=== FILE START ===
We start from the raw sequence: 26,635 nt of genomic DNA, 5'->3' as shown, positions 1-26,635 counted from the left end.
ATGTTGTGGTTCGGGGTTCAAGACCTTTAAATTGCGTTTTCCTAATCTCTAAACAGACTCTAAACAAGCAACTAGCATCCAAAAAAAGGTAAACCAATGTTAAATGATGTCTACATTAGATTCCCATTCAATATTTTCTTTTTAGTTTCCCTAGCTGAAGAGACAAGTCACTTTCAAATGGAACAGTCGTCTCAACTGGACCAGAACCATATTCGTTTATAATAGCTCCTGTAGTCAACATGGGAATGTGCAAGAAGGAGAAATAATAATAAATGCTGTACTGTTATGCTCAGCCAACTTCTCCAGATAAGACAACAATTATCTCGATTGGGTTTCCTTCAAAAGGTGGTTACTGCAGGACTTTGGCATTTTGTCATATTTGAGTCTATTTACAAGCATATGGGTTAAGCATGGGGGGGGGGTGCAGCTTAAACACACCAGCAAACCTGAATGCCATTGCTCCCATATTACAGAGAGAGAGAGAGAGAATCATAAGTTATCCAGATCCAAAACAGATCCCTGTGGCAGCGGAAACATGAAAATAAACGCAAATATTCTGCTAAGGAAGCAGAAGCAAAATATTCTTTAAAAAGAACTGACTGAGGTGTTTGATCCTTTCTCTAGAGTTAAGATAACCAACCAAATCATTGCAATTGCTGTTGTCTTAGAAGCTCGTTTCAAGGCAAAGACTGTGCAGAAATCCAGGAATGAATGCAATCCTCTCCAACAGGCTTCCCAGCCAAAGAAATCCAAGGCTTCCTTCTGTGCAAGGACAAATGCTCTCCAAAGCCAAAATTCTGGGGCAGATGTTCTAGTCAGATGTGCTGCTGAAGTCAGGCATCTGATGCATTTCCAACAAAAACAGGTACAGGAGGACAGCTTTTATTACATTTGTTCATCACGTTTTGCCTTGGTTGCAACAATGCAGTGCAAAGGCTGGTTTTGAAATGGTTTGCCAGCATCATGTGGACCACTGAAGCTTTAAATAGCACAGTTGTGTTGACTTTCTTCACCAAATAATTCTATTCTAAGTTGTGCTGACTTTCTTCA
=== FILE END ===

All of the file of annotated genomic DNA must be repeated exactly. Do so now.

We start from the raw sequence: 26,635 nt of genomic DNA, 5'->3' as shown, positions 1-26,635 counted from the left end.
ATGTTGTGGTTCGGGGTTCAAGACCTTTAAATTGCGTTTTCCTAATCTCTAAACAGACTCTAAACAAGCAACTAGCATCCAAAAAAAGGTAAACCAATGTTAAATGATGTCTACATTAGATTCCCATTCAATATTTTCTTTTTAGTTTCCCTAGCTGAAGAGACAAGTCACTTTCAAATGGAACAGTCGTCTCAACTGGACCAGAACCATATTCGTTTATAATAGCTCCTGTAGTCAACATGGGAATGTGCAAGAAGGAGAAATAATAATAAATGCTGTACTGTTATGCTCAGCCAACTTCTCCAGATAAGACAACAATTATCTCGATTGGGTTTCCTTCAAAAGGTGGTTACTGCAGGACTTTGGCATTTTGTCATATTTGAGTCTATTTACAAGCATATGGGTTAAGCATGGGGGGGGGGTGCAGCTTAAACACACCAGCAAACCTGAATGCCATTGCTCCCATATTACAGAGAGAGAGAGAGAGAATCATAAGTTATCCAGATCCAAAACAGATCCCTGTGGCAGCGGAAACATGAAAATAAACGCAAATATTCTGCTAAGGAAGCAGAAGCAAAATATTCTTTAAAAAGAACTGACTGAGGTGTTTGATCCTTTCTCTAGAGTTAAGATAACCAACCAAATCATTGCAATTGCTGTTGTCTTAGAAGCTCGTTTCAAGGCAAAGACTGTGCAGAAATCCAGGAATGAATGCAATCCTCTCCAACAGGCTTCCCAGCCAAAGAAATCCAAGGCTTCCTTCTGTGCAAGGACAAATGCTCTCCAAAGCCAAAATTCTGGGGCAGATGTTCTAGTCAGATGTGCTGCTGAAGTCAGGCATCTGATGCATTTCCAACAAAAACAGGTACAGGAGGACAGCTTTTATTACATTTGTTCATCACGTTTTGCCTTGGTTGCAACAATGCAGTGCAAAGGCTGGTTTTGAAATGGTTTGCCAGCATCATGTGGACCACTGAAGCTTTAAATAGCACAGTTGTGTTGACTTTCTTCACCAAATAATTCTATTCTAAGTTGTGCTGACTTTCTTCA